Here on the Deeptown Music page you will find all the information you need to submit your mastered demo track quickly.
Deeptown Music will accept song demo’s in the House music genre at the moment.
So please check carefully if you demo do fit the genre(s) where Deeptown Music is active.
Deeptown Music is an independent record label based in Switzerland, which has set a goal to publish high quality House music. Unlike many traditional record companies, Deeptown Music decided to ride the digital wave from day one. In an industry that is becoming increasingly dominated by downloads it was a clear that this was the route to take. Not only would it cut many inherent costs but open a range of platforms to markets that would not otherwise have access to a new unknown label.
It all began before 2007, which the founding members have been already well-known with each other. This innovative thinking is typical of Deeptown Music. Its founding members are all specialised in various different areas of the business, from Promotions to Web design, from investments to industry contacts. Any part of the business relationship was covered so that the young company could meet the same level of professionalism, as larger and long-established record companies.
But of course, Deeptown Music was not set up just with business in mind – far from it – the founding reason for this label is simple
Many successes, including the world-famous hit “I Get Deep” by DJ Le Roi and Roland Clark, or Esposito & Held “Warning You,” Roberto De Carlo’s “It’s All On You” and other pearls House was published since then.
In 2011, a new team around Danny Coleman took over the operating line, as the founding members wanted to use more as chairman. This was followed by new House blockbusters such as “Watch Out” by Markus Lerch & Markus Welter, “Show Me The Way” by Dj Le Baron as well as BBwhite’s “Dancing” to name a few.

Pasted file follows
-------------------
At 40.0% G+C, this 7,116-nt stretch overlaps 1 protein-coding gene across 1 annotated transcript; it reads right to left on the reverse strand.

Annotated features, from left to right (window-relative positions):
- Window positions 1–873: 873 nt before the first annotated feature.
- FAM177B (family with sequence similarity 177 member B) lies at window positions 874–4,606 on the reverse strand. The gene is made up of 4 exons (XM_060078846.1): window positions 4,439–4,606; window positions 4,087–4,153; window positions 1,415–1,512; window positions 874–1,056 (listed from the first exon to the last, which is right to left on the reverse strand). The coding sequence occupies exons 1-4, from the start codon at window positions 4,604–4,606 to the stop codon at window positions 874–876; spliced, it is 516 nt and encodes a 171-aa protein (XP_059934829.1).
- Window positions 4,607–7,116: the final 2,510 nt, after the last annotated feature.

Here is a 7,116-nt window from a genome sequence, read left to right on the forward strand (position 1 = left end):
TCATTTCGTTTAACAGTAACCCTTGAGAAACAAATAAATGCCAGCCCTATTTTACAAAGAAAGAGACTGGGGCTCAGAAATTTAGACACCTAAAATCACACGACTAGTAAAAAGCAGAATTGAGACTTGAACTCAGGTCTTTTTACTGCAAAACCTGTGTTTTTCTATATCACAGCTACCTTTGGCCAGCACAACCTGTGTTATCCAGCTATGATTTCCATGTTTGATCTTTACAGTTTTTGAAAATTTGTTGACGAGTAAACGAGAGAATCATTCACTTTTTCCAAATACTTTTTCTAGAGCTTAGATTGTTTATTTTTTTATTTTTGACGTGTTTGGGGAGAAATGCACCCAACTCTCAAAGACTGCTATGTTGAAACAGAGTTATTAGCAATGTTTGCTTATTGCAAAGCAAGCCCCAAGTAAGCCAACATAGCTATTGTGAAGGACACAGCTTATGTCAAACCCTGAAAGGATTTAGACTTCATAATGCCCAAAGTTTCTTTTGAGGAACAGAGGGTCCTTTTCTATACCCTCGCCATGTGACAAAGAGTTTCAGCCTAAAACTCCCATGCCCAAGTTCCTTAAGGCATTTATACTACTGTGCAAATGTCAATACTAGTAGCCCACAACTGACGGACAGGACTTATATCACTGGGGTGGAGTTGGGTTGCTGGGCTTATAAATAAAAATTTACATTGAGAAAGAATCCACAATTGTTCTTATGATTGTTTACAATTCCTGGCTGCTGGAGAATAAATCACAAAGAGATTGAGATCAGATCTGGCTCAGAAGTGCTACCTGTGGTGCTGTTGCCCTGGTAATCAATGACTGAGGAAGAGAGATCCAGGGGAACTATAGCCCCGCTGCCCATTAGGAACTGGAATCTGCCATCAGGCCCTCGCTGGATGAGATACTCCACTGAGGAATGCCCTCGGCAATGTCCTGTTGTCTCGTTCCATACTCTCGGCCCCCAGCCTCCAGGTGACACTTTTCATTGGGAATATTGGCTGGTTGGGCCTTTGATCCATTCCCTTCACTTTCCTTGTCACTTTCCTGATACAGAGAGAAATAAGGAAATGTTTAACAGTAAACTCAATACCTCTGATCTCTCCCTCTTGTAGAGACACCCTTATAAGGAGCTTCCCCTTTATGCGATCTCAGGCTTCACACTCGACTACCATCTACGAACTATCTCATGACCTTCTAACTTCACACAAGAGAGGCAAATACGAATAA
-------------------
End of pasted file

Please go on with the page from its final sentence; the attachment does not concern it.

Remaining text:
FAQ Record labels
Worldwide, most label contracts include a specific rule. They don’t actually allow their artists to be signed to multiple labels at once. However, there are ways to circumvent this. Through either loopholes in those contracts or by gaining permission from the labels, on rare occasions artists may be able to release certain records (sometimes limited to “non-albums”, ie. EPs, singles, mixtapes, etc.) on other record labels. Always keep this in mind when you sign a contract with a record label.
In the music industry, a 360 deal (from 360° deal) is a business relationship between an artist and a music industry company. The music industry company will actively try to develop new opportunities for the artist. They will function as a pseudo-manager. In return, according to the 360 deal, the artist agrees to give the company a percentage of an increased number of their revenue streams. In a 360 deal this often includes a percentage of sales of recorded music worldwide, live performances, royalties, publishing and more. Costs for packaging, budget records and other costs might be deducted from the artist’s royalties as well.